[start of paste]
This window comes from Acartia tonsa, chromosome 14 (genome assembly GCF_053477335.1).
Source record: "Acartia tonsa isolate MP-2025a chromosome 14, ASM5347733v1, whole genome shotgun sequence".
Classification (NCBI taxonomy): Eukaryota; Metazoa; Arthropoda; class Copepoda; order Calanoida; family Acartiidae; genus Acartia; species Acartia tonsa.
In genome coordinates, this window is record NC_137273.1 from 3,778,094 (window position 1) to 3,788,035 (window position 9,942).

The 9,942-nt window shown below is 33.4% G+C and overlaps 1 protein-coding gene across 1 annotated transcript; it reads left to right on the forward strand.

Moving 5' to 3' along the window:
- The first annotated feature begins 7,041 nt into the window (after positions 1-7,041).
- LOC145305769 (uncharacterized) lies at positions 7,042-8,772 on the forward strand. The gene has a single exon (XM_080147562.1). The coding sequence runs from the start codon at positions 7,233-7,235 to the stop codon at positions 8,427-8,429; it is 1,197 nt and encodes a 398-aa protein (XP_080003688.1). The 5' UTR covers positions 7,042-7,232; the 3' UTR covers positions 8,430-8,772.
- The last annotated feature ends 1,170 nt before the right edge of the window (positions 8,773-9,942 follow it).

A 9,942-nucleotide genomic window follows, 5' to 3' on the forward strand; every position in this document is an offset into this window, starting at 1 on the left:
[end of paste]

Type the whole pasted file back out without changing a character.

This window comes from Acartia tonsa, chromosome 14 (genome assembly GCF_053477335.1).
Source record: "Acartia tonsa isolate MP-2025a chromosome 14, ASM5347733v1, whole genome shotgun sequence".
Classification (NCBI taxonomy): Eukaryota; Metazoa; Arthropoda; class Copepoda; order Calanoida; family Acartiidae; genus Acartia; species Acartia tonsa.
In genome coordinates, this window is record NC_137273.1 from 3,778,094 (window position 1) to 3,788,035 (window position 9,942).

The 9,942-nt window shown below is 33.4% G+C and overlaps 1 protein-coding gene across 1 annotated transcript; it reads left to right on the forward strand.

Moving 5' to 3' along the window:
- The first annotated feature begins 7,041 nt into the window (after positions 1-7,041).
- LOC145305769 (uncharacterized) lies at positions 7,042-8,772 on the forward strand. The gene has a single exon (XM_080147562.1). The coding sequence runs from the start codon at positions 7,233-7,235 to the stop codon at positions 8,427-8,429; it is 1,197 nt and encodes a 398-aa protein (XP_080003688.1). The 5' UTR covers positions 7,042-7,232; the 3' UTR covers positions 8,430-8,772.
- The last annotated feature ends 1,170 nt before the right edge of the window (positions 8,773-9,942 follow it).

A 9,942-nucleotide genomic window follows, 5' to 3' on the forward strand; every position in this document is an offset into this window, starting at 1 on the left: